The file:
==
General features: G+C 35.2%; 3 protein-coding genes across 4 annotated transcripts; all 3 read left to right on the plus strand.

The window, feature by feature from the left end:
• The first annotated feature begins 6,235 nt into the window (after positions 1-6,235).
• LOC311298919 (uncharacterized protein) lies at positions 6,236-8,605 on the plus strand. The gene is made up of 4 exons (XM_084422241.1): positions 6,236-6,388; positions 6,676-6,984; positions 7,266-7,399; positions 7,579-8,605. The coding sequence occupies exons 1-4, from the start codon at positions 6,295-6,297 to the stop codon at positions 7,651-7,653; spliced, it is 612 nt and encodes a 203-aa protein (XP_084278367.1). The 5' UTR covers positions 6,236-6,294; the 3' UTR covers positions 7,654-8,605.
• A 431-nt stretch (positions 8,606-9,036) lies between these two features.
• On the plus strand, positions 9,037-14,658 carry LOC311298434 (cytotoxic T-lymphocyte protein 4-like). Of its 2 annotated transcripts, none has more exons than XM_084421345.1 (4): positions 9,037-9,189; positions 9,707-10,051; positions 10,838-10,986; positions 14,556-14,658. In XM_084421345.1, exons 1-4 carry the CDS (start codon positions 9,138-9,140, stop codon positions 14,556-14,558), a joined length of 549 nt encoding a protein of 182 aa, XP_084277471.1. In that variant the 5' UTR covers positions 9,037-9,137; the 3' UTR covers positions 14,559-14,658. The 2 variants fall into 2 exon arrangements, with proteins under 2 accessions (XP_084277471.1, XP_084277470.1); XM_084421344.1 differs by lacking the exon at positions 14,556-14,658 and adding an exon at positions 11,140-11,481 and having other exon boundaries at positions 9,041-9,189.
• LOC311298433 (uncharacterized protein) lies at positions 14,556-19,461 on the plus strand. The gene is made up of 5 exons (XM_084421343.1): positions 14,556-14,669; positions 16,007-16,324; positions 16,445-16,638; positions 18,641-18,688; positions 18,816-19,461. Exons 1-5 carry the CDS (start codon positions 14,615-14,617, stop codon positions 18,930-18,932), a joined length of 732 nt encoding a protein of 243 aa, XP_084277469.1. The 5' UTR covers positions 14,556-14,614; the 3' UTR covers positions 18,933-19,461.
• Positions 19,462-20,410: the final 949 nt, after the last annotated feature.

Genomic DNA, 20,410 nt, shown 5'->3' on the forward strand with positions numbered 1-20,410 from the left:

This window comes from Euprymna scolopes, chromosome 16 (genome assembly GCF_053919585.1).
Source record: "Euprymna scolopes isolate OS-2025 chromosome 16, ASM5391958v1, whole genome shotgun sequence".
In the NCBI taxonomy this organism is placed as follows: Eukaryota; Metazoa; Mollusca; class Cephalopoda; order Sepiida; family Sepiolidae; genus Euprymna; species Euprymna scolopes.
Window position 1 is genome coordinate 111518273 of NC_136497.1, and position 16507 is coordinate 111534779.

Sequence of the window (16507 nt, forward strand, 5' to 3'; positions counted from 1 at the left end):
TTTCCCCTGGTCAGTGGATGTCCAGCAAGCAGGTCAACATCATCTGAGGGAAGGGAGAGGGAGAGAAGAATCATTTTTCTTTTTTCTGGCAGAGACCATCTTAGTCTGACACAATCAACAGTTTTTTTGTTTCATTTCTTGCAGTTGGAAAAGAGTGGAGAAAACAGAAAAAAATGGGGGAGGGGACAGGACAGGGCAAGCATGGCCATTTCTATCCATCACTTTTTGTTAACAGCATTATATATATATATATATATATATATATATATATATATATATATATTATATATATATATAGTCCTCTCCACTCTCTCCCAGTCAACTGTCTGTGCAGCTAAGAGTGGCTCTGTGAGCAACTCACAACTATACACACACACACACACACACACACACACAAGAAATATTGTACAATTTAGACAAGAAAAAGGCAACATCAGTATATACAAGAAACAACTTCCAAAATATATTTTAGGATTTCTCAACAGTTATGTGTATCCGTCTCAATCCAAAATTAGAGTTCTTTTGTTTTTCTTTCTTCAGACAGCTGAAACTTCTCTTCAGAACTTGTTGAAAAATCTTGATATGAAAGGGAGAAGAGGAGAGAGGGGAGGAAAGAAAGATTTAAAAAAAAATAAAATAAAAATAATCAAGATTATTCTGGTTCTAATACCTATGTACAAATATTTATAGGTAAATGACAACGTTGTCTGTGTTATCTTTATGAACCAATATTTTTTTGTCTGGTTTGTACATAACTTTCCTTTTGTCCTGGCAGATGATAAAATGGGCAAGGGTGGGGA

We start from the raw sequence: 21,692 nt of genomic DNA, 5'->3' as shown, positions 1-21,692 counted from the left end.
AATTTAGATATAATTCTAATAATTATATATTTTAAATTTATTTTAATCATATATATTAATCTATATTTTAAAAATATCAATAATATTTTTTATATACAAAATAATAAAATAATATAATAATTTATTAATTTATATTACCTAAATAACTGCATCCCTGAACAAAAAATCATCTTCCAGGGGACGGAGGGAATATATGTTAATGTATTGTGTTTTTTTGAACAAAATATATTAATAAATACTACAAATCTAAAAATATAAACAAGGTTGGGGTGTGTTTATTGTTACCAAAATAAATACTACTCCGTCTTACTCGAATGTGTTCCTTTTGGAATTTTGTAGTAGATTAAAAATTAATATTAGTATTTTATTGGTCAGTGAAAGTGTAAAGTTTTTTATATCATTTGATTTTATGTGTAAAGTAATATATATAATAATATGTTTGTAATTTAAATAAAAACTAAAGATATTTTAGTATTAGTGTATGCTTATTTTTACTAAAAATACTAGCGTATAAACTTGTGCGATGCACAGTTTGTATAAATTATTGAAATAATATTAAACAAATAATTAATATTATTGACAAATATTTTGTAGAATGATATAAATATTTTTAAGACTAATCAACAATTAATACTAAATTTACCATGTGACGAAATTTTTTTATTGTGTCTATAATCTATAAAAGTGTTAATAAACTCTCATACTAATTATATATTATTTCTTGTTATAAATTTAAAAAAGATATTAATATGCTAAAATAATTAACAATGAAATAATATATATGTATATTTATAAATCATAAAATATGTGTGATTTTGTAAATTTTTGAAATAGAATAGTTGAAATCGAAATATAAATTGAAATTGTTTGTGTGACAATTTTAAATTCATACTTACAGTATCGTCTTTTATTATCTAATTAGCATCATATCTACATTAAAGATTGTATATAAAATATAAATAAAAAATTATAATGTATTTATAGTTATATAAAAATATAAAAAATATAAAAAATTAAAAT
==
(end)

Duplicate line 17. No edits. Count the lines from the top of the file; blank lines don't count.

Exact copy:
AATTTAGATATAATTCTAATAATTATATATTTTAAATTTATTTTAATCATATATATTAATCTATATTTTAAAAATATCAATAATATTTTTTATATACAAAATAATAAAATAATATAATAATTTATTAATTTATATTACCTAAATAACTGCATCCCTGAACAAAAAATCATCTTCCAGGGGACGGAGGGAATATATGTTAATGTATTGTGTTTTTTTGAACAAAATATATTAATAAATACTACAAATCTAAAAATATAAACAAGGTTGGGGTGTGTTTATTGTTACCAAAATAAATACTACTCCGTCTTACTCGAATGTGTTCCTTTTGGAATTTTGTAGTAGATTAAAAATTAATATTAGTATTTTATTGGTCAGTGAAAGTGTAAAGTTTTTTATATCATTTGATTTTATGTGTAAAGTAATATATATAATAATATGTTTGTAATTTAAATAAAAACTAAAGATATTTTAGTATTAGTGTATGCTTATTTTTACTAAAAATACTAGCGTATAAACTTGTGCGATGCACAGTTTGTATAAATTATTGAAATAATATTAAACAAATAATTAATATTATTGACAAATATTTTGTAGAATGATATAAATATTTTTAAGACTAATCAACAATTAATACTAAATTTACCATGTGACGAAATTTTTTTATTGTGTCTATAATCTATAAAAGTGTTAATAAACTCTCATACTAATTATATATTATTTCTTGTTATAAATTTAAAAAAGATATTAATATGCTAAAATAATTAACAATGAAATAATATATATGTATATTTATAAATCATAAAATATGTGTGATTTTGTAAATTTTTGAAATAGAATAGTTGAAATCGAAATATAAATTGAAATTGTTTGTGTGACAATTTTAAATTCATACTTACAGTATCGTCTTTTATTATCTAATTAGCATCATATCTACATTAAAGATTGTATATAAAATATAAATAAAAAATTATAATGTATTTATAGTTATATAAAAATATAAAAAATATAAAAAATTAAAAT